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Eulers Disc





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Published on Feb 5, 2011


Euler's Disc (Euler is pronounced 'Oiler') is a fascinating physics toy that mesmerises everyone that sees it.

The base is a slightly concave mirror. There is then a heavy metal disc, which you place on the mirror, and spin. What happens then? Well, just like spinning a coin on a table, the disc both spins and rolls, until it comes to a sudden stop, the final stages being accompanied by a sound of increasing frequency.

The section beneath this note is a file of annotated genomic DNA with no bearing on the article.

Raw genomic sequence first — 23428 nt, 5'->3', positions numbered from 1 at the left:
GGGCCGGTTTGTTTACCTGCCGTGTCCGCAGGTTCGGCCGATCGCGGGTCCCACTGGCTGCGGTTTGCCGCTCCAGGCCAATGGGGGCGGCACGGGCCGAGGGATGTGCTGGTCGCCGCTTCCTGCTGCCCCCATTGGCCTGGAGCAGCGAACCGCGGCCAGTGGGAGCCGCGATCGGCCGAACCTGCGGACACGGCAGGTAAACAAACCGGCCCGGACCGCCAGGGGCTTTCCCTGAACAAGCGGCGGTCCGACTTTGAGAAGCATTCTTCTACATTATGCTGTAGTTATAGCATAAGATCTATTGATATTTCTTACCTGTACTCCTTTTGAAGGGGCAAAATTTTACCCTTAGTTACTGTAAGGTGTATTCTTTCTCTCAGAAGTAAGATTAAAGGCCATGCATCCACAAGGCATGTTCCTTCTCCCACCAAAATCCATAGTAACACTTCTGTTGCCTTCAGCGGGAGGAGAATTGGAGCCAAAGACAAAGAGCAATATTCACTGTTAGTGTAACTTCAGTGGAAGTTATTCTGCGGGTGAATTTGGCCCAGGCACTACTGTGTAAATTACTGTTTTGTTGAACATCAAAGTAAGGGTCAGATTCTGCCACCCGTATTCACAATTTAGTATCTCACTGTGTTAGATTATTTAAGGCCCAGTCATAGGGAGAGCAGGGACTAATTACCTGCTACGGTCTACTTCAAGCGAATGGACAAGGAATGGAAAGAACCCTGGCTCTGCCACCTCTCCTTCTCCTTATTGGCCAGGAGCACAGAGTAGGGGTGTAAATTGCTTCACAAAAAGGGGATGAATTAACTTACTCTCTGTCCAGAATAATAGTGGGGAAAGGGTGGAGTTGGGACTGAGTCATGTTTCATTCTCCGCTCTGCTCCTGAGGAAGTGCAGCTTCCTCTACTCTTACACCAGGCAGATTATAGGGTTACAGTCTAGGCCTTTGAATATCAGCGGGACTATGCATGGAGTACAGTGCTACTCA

A coin spun on a table will not spin for all that long. Euler's Disc, by contrast, spins for a long time before coming to rest. In addition, there are a number of magnetic holographic decals that you can attach to the upper side of the disc to enhance the effect of the spinning action. The best thing really is to watch the video. It is a lot of fun showing this to someone who has not seen it before. The ending is really spectacular. It also has a spectacular name - a finite-time singularity!

Euler's Disc was invented by Joseph Bendik in the 1980s, while he was working for an aerospace firm in California, and spinning coins on the cafeteria table. He named it after Leonhard Euler, a Swiss mathematician and physicist who lived from 1707 to 1783, and who did some of the pioneering work on spinning and rolling objects.



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